A third storm in as many days battered much of California on Saturday, and retailers were left struggling to recover from the rain-soaked weekend with lighter than usual traffic evident at malls and stores throughout the state.
Northern California was the hardest hit by the severe weather, while Los Angeles County had about one to three inches of rain in most areas by Saturday, with as much as six to seven inches in the mountains and foothills.
The heavy storms prompted Gov. Arnold Schwarzenegger on Saturday to proclaim a state of emergency in areas ravaged by the weather.
A deluge of rain caused flooding, road closures and extensive power outages, crippling public transportation systems. More heavy rains in Northern California are forecast through Thursday.
In Los Angeles, Kitson owner Fraser Ross said, “Rain is like snow in California — people from other parts of the nation just don’t realize the impact rain can have on business. We usually see thousands of customers a day and Saturday was down by 30 percent at least. We are probably the busiest store on Robertson Boulevard, so I can only imagine how badly others are hurting.”
Southern California Edison reported that about 262,600 customers had experienced power outages since Friday night.
Only about 5,375 were still without power on Saturday night, and all but about a thousand had power restored by Sunday, according to the Los Angeles Department of Water and Power.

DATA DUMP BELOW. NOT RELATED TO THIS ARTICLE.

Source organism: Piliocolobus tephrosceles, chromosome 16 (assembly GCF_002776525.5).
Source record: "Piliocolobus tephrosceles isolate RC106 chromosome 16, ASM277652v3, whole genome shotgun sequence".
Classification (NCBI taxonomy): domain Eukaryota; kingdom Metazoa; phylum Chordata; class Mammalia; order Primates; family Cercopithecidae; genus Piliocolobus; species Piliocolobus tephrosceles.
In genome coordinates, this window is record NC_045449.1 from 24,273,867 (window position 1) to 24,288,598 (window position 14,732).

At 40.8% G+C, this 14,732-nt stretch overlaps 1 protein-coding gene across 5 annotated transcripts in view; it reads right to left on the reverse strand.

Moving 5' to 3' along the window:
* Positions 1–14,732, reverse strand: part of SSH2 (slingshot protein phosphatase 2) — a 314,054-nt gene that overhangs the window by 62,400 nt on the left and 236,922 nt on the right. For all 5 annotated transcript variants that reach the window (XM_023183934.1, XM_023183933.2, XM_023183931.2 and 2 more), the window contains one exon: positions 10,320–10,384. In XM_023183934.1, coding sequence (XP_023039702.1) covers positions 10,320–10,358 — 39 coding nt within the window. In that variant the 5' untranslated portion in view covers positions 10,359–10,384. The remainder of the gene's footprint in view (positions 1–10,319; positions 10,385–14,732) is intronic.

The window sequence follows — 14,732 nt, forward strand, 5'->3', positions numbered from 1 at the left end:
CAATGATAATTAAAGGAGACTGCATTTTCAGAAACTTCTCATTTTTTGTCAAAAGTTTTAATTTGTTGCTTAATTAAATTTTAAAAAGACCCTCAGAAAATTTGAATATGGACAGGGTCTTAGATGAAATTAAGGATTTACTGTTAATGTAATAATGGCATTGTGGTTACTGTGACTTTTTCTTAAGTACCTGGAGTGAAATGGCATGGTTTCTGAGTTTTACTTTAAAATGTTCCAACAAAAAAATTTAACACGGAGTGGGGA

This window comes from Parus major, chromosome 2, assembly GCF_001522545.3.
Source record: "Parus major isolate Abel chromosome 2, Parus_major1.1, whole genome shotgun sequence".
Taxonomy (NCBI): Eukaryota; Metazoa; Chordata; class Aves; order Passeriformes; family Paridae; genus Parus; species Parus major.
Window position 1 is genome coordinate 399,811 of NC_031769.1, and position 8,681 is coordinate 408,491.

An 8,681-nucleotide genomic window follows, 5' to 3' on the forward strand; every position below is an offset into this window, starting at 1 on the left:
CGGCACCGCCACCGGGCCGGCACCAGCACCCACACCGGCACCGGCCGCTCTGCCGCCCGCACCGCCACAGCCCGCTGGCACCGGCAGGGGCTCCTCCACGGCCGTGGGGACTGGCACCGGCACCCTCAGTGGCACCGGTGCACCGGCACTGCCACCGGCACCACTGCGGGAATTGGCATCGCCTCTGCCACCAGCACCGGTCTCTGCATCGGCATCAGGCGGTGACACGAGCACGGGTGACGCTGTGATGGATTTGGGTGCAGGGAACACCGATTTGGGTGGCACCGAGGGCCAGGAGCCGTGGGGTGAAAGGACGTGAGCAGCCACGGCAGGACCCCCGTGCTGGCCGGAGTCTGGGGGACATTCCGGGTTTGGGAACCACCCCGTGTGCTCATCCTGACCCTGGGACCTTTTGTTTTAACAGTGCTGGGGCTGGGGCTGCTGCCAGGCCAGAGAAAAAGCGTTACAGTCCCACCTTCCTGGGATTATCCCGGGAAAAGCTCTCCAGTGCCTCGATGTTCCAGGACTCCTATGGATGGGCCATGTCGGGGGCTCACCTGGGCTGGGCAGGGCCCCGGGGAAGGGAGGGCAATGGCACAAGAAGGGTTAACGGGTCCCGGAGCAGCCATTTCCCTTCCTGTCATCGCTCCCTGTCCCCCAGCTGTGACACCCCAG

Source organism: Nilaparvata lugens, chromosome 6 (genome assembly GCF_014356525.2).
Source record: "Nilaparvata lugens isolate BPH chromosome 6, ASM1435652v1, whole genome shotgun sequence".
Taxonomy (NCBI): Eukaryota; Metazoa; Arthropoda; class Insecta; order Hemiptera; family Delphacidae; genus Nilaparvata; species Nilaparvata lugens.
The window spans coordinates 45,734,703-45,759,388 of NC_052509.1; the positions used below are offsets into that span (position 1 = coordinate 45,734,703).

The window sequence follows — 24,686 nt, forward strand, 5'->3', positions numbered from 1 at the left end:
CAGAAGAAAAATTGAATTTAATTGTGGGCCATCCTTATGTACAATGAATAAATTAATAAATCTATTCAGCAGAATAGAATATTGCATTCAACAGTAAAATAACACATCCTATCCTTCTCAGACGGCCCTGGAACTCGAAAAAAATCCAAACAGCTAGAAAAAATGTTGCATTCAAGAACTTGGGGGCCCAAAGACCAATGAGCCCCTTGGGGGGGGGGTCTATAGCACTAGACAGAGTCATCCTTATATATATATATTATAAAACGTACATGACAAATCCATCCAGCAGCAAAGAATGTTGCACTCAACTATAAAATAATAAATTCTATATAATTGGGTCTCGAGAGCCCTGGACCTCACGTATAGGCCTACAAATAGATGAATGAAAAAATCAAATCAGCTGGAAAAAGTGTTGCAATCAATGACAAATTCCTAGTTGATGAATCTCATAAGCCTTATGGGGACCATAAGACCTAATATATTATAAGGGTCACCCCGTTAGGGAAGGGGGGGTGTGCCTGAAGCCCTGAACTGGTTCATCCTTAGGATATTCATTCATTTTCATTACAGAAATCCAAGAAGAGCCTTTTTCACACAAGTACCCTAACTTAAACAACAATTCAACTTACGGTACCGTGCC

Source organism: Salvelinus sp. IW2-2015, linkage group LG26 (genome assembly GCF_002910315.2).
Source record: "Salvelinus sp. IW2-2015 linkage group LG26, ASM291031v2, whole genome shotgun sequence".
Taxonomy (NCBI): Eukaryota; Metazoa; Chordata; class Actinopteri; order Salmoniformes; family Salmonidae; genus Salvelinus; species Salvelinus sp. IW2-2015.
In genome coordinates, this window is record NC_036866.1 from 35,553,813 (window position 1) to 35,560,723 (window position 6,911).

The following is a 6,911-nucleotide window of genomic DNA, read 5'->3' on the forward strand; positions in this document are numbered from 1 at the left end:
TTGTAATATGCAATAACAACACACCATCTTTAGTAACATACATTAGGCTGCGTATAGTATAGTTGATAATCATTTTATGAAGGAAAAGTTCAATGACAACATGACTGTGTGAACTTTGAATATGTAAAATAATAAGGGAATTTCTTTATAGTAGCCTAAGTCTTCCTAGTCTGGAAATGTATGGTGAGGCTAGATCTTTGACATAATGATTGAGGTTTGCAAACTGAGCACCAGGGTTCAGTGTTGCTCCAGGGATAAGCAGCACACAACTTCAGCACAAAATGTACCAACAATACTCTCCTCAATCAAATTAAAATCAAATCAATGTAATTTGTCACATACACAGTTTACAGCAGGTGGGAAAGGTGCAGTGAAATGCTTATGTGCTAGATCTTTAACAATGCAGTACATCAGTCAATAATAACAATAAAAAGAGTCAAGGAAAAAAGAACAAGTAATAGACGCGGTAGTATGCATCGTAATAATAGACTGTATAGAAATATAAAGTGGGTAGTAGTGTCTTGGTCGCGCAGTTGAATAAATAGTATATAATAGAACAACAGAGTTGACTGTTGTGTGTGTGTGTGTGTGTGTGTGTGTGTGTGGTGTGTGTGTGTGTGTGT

The storm thrashed Northern California on Friday with hurricane-force winds. About 750,000 residences and businesses throughout the Bay Area lost power and over the weekend another 120,000 were still waiting for power to be restored, according to Pacific Gas and Electric.
In San Francisco, a Union Square Association spokeswoman said, “Until now we’ve had such great weather.”
To the south, the storm caused traffic jams and outages down the Peninsula, including at San Jose’s two major malls, Santana Row and Valley Fair. Both centers lost power Friday afternoon, forcing some early closings.
“We’re in an indoor mall so we actually do good business when it rains,” said Vanessa Aispuro, an employee at Kristy’s Beauty Store at Beverly Center in Los Angeles, which saw more than 100 customers on Saturday. “It’s great for us, and we’ve been pretty busy, so has the mall in general. Usually when it rains our store in Century City doesn’t do as well, though, because it’s outdoors.”
Some Southern California merchants tried to see a bit of a silver lining in the unusually harsh weather.
“The only upside is that we’re seeing some of the tourists who are in town this time of year and aren’t going to be able to lie by the pool, go to the beach or Disneyland,” Kitson’s Ross said.